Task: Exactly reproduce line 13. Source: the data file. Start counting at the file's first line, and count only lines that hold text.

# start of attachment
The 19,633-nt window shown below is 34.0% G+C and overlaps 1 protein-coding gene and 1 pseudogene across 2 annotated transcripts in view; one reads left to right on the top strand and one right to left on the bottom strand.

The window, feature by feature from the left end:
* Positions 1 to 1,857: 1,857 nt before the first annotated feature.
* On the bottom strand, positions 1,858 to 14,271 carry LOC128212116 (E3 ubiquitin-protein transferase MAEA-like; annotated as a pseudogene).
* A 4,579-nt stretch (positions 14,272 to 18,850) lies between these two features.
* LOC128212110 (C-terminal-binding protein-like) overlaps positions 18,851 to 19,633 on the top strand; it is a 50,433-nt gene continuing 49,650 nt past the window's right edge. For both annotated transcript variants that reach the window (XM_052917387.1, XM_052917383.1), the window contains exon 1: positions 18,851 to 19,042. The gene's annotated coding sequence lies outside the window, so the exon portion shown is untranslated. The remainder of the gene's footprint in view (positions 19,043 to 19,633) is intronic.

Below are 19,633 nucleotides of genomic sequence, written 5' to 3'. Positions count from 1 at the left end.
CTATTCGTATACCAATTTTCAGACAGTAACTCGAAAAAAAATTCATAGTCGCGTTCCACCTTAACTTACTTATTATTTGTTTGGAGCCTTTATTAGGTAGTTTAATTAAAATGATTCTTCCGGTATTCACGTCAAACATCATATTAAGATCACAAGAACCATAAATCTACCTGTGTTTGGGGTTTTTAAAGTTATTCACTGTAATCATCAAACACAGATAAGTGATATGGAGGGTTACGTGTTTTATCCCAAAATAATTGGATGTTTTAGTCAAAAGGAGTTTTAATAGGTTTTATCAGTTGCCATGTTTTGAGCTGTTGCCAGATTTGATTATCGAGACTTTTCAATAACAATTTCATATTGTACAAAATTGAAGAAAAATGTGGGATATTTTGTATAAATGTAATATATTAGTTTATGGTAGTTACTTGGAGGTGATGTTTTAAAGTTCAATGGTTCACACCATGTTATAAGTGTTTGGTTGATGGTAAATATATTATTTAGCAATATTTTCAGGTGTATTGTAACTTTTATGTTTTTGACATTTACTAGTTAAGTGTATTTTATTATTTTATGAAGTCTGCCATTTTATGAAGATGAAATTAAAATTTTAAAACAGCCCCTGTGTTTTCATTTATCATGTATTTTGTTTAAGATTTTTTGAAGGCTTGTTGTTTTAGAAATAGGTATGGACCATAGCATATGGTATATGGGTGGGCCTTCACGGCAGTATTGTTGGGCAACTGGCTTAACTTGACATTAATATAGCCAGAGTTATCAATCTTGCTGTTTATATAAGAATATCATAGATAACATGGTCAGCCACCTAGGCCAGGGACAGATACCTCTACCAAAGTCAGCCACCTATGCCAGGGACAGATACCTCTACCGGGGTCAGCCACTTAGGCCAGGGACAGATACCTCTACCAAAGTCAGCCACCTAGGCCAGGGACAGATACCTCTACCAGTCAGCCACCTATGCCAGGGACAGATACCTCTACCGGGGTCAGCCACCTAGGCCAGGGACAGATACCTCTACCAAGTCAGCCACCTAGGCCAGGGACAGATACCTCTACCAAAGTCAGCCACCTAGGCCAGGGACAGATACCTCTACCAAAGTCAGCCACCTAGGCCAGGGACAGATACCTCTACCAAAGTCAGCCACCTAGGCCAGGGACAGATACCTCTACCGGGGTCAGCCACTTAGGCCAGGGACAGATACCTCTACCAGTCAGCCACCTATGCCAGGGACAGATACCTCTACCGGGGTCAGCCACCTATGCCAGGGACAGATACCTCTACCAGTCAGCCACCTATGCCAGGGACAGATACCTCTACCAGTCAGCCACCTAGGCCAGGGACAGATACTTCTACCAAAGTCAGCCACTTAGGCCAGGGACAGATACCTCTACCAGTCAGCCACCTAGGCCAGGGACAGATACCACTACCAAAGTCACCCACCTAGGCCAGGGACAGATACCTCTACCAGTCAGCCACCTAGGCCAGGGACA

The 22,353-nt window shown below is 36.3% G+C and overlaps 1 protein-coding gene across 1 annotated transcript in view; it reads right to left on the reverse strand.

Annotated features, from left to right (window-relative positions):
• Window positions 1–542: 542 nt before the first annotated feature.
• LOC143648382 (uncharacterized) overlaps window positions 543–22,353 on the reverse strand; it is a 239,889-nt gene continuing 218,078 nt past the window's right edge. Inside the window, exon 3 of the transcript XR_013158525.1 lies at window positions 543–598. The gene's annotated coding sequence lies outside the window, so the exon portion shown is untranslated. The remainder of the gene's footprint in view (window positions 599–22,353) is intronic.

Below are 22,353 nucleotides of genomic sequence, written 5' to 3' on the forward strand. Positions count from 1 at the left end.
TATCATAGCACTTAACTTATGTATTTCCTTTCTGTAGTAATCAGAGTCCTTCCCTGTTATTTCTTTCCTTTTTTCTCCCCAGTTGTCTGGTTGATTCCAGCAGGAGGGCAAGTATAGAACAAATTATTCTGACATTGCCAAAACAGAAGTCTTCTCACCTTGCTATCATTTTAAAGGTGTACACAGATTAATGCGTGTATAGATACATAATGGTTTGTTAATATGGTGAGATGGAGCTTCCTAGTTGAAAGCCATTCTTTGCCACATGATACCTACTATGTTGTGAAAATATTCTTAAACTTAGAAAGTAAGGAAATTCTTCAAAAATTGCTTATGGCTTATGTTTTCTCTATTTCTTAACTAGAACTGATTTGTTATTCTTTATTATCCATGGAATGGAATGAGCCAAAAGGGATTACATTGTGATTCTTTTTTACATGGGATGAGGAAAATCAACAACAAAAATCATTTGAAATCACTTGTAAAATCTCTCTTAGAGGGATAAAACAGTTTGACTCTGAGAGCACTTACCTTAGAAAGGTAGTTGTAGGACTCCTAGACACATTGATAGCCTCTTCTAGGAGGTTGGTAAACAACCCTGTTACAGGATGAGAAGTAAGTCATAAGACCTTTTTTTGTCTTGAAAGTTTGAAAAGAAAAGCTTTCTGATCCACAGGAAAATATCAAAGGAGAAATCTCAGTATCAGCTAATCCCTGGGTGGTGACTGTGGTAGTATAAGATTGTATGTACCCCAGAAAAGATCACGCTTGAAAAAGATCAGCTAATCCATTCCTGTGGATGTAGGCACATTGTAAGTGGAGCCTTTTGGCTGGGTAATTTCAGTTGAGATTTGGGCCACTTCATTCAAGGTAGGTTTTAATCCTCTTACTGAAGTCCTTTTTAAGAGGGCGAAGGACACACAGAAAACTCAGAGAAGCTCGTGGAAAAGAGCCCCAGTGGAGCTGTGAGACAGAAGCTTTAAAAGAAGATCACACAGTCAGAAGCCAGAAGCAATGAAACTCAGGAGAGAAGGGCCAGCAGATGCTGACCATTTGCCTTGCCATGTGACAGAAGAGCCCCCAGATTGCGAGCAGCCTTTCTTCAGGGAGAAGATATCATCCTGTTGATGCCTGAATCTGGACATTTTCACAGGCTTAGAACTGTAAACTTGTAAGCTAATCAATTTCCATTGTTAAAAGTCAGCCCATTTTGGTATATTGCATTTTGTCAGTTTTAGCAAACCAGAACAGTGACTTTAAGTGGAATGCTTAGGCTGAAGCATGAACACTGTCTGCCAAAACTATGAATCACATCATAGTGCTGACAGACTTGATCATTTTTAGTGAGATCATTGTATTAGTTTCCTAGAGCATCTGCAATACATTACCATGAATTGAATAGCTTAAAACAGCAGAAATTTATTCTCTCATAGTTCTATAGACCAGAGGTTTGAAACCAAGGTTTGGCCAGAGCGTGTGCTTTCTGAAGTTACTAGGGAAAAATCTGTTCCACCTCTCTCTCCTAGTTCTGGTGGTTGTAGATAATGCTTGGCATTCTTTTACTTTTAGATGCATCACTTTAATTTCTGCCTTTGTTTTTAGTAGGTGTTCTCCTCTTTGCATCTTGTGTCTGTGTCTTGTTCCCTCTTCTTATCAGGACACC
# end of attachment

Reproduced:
Below are 22,353 nucleotides of genomic sequence, written 5' to 3' on the forward strand. Positions count from 1 at the left end.